I just finished Ann Mah‘s recently published memoir Mastering the Art of French Eating. It’s a lovely account of the year that Mah, a food writer and diplomat’s wife, spent alone in Paris as her husband was called away to serve in Iraq for a year. Some may not view a year alone in the City of Light as some sort of punishment. There are pastel-hued sunsets, the city’s storied rooftops and Pierre Herme macarons, after all. But for all its beauty and luxury, for all its decadent pleasures in every patisserie and multi-starred restaurant, the French capital can be a lonely and confounding place, especially if you’re not from around there.
Like me, Mah is a Francophile and foodie, so when I read her book, I was immediately transported into a country and subjects that I love. In the year she spent apart from her husband, she sought ways to create a new life and friends for herself. One of the ways she did it was by traveling the country in search of the history, techniques and people behind some of France’s signature dishes, from boeuf bourguignon to delicate buckwheat crepes smeared with creamy Breton butter.
“I was intoxicated and my drug was Paris,” she writes. Quite frankly, I was intoxicated and my drug was Mah’s memoir, which made me crave steak frites, red wine and a cozy cafe from page one. If you love engaging memoirs, smart food writing and a dash of history, Mah’s book is just the recipe for your interests. I gave it five stars on Goodreads this week.
Speaking of steak frites…sometimes I dream about this dish, from the well-seared piece of meat that runs red when your knife slices into it, to the slightly tangy (and sort of buttery) shallot sauce that is served with it, to the crisp frites that soak up some of the juices on the plate. Let’s not forget the big glass (or glasses) of red wine to wash it down. You have to do this right, after all.
Last Sunday, the New York Times Magazine ran a story about steak frites at Balthazar. The next day, I picked up Ann Mah’s book and went from thinking about steak frites to craving them. This meant I had to make them. So I did that last night, using Mah’s recipe for the steak and shallot sauce and my recipe for fresh, handcut frites. My wine choice: Chateau Coutet Saint-Emilion Grand Cru, a blend of Merlot, Cabernet Franc and Malbec. It worked for me.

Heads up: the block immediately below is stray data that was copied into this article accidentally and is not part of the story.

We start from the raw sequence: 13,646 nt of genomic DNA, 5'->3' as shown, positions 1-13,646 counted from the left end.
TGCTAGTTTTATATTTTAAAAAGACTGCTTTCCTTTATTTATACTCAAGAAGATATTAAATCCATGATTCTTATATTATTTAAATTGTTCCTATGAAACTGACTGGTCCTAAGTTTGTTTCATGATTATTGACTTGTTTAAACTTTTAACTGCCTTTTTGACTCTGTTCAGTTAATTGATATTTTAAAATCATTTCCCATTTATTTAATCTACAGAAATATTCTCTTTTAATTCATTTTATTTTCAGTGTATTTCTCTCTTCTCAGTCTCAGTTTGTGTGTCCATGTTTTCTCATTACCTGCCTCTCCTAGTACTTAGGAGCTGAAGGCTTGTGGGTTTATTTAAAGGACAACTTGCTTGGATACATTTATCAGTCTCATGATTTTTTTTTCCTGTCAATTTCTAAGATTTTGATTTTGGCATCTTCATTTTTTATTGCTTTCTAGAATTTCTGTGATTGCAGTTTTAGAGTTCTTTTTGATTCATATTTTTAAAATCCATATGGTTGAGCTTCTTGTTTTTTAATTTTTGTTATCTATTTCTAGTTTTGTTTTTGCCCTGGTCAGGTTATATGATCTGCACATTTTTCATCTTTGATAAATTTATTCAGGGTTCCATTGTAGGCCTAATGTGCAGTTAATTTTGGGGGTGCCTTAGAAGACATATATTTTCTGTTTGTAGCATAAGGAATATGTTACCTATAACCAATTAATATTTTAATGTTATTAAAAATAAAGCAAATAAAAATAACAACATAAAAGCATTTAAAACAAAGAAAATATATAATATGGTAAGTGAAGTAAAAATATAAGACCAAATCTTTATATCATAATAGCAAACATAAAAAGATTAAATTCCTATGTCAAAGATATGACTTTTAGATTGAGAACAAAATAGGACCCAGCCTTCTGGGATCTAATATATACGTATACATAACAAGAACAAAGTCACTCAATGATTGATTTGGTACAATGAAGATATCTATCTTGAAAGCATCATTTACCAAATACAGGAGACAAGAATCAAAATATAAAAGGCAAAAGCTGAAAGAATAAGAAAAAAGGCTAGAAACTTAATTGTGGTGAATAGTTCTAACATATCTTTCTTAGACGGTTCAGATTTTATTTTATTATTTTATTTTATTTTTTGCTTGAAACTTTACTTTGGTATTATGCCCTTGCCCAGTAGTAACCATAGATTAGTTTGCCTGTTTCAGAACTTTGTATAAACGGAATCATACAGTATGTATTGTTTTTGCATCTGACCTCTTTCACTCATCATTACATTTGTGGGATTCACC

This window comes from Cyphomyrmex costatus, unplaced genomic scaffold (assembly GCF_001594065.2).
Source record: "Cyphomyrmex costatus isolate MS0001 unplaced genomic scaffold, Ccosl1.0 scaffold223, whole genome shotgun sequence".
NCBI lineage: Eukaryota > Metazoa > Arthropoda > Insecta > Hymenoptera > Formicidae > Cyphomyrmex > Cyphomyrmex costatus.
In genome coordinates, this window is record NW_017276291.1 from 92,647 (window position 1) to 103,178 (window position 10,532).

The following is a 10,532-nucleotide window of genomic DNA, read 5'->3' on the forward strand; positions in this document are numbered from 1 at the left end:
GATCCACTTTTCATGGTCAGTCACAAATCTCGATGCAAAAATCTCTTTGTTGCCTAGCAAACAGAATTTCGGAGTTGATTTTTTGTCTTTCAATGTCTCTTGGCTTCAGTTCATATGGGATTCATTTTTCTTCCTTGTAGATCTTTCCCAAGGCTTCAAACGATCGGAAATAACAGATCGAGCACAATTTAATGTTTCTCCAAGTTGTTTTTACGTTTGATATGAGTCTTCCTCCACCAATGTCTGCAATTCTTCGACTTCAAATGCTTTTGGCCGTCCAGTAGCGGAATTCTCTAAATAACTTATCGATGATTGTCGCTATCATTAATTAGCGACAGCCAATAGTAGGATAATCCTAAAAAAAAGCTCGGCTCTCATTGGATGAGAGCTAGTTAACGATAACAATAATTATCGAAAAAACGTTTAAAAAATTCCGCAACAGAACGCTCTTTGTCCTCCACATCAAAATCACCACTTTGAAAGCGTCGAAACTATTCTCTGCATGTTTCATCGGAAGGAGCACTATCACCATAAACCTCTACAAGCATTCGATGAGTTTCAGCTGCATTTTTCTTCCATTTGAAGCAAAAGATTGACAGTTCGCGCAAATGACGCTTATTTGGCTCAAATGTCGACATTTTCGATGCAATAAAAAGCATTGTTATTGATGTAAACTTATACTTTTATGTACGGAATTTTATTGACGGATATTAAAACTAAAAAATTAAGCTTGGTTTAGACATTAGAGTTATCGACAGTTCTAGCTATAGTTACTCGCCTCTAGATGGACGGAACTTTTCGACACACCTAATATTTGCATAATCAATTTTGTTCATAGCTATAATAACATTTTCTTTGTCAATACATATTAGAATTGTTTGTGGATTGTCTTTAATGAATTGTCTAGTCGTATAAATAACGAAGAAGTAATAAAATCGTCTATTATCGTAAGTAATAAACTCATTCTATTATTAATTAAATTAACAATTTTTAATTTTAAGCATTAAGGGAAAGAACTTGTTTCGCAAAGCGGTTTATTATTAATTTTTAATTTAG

I’m not sure why this is, but one of the secrets to making really good frites is soaking the Idaho potatoes you’ve cut in cold water. It has something to do with getting rid of some of the starches, but I’m not sure what that has to do with flavor or texture. All the same, I do it, and last night I was in such a manic must-have-frites state that I did it three times. When I was done, I put those babies in hot oil until they were golden brown:
Next, I took a skirt steak, patted it dry and then seasoned it with sea salt and freshly-ground pepper. I seared it for a couple of minutes on one side, then flipped it over to cook it for a few more minutes on the opposite side (the Mah recipe calls for about 50 seconds, but my husband doesn’t like his steak as red as I, or the French, do):
When the steak was done, I covered it in foil and then cooked some sliced shallots in the pan drippings with butter until they were tender. I added thyme, red wine vinegar and some beef stock and cooked it down until there was barely any liquid. Then I added more butter to the sauce. Here is the end result:
One of my Instagram followers said that I was “really killing it in the kitchen” last night. But honestly? I love cooking and do it frequently, even though I may not always post about it. This week I’m just feeling lonesome for Paris and wanted a way to connect myself with a food and a people that I adore. This got me there, if only for a moment. Judging from Ann Mah’s memoir, she probably understands the sentiment all too well.